At the moment, groups have considered increasing the annual management fees in a portfolio run by a manager who is uncomfortable running large amounts. This has been the case with Patrick Evershed's portfolio at New Star and with Schroders' US Smaller Companies fund, run by Ira Unschuld.
The FSA did look at whether existing funds could be converted to limited issue, rather than groups being required to launch new funds. Most respondents to the FSA's consultation thought there would be some demand for the conversion of existing funds and sub-funds into limited issue and that there should be the necessary mechanisms to enable that.
Industry members also wanted the ability to convert without unitholder consent on the basis that existing investors would not have bought units with rights or expectations to purchase further units.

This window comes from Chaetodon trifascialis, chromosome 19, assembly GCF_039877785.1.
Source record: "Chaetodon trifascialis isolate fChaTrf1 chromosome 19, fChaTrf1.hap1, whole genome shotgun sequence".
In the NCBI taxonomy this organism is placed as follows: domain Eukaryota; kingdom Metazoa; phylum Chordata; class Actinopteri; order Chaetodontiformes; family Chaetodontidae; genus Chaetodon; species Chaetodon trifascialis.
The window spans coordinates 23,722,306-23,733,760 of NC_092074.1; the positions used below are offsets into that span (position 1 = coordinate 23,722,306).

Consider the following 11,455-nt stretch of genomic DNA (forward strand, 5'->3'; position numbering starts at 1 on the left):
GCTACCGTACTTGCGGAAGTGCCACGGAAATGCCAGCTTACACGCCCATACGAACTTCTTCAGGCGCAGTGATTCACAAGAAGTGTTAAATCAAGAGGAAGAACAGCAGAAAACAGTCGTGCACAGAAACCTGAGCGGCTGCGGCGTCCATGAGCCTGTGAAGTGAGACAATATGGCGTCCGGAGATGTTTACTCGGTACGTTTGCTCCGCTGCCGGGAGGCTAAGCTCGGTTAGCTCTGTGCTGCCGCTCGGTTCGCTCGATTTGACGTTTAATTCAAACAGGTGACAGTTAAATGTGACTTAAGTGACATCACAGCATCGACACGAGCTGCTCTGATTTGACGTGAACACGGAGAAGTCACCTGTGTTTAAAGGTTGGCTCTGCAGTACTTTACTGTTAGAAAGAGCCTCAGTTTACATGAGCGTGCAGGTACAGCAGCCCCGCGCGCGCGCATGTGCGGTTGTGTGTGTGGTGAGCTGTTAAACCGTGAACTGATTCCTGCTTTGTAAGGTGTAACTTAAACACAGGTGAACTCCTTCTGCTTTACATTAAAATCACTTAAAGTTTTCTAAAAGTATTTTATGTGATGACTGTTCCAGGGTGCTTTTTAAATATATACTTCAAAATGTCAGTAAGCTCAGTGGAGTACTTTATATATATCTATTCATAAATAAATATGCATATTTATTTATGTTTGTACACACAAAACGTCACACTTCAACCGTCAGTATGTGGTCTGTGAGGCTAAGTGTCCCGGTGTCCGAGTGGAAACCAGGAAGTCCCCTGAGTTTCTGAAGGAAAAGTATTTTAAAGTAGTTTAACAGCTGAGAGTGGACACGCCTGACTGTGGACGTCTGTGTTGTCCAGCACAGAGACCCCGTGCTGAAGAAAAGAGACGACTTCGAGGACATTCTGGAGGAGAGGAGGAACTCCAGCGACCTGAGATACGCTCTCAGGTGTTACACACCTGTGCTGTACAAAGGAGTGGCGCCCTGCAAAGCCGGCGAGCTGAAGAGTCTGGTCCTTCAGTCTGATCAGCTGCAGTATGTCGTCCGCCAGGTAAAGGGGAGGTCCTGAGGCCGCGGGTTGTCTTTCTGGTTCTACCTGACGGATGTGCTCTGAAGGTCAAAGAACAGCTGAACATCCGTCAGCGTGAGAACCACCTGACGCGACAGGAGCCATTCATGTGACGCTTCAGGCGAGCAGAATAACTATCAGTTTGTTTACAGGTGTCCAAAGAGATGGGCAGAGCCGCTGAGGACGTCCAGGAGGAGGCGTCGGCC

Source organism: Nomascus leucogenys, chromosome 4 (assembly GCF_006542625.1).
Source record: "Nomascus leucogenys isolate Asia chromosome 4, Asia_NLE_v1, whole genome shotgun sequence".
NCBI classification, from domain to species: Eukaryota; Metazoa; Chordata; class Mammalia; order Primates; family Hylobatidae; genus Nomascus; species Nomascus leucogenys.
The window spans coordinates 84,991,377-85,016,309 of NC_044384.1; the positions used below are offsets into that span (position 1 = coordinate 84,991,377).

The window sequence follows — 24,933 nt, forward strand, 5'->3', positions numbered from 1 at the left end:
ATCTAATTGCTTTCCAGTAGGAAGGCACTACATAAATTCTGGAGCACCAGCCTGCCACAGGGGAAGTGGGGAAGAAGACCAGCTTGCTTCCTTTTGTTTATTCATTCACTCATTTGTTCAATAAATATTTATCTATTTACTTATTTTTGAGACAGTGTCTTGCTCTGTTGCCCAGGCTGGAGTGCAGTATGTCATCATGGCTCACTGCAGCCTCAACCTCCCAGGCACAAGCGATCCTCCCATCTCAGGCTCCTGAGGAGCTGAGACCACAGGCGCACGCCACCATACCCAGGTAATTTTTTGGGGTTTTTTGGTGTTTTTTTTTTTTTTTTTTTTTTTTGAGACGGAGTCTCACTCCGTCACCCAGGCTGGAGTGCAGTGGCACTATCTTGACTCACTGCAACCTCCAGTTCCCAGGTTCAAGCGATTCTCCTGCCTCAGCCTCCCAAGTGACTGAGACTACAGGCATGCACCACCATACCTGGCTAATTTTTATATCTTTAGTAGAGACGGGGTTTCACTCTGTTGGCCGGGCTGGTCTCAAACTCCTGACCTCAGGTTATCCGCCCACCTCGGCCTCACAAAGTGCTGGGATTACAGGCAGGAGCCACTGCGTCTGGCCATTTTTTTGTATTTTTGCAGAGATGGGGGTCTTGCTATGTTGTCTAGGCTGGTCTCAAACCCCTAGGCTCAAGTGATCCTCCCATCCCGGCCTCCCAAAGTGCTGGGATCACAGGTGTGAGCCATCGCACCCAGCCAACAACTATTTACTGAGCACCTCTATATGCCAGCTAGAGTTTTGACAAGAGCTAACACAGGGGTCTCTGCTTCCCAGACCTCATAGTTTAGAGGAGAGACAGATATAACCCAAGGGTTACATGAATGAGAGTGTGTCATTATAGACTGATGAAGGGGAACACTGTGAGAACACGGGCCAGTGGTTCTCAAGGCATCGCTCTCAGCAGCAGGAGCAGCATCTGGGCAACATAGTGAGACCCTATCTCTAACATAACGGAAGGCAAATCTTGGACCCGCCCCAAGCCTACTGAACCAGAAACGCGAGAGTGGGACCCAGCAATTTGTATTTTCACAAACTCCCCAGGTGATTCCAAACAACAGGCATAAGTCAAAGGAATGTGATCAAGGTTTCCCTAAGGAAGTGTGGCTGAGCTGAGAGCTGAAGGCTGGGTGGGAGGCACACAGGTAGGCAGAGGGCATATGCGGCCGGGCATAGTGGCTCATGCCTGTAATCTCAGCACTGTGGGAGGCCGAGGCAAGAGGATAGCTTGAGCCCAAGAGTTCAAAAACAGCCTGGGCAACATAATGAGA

While initially against the idea, the FSA concluded there was minimal risk of causing investor detriment by not gaining unit holder approval for a conversion.
The regulator conceded any limitation on the issue of units would be unlikely to have adverse effects on existing investors. As a result the introduction of limited issue units or shares can take place without unitholder consent but investors would have to be notified in the next report and accounts.
The ability to invest in a variety of assets, including derivatives, and to operate limited issue funds will provide fund managers with increased opportunities to offer guaranteed or protected funds to investors. To facilitate this, the FSA is allowing collective investment schemes to include the unqualified expression 'guaranteed' in their name provided a number of criteria are met.
Previously the FSA has not permitted funds to use such terms.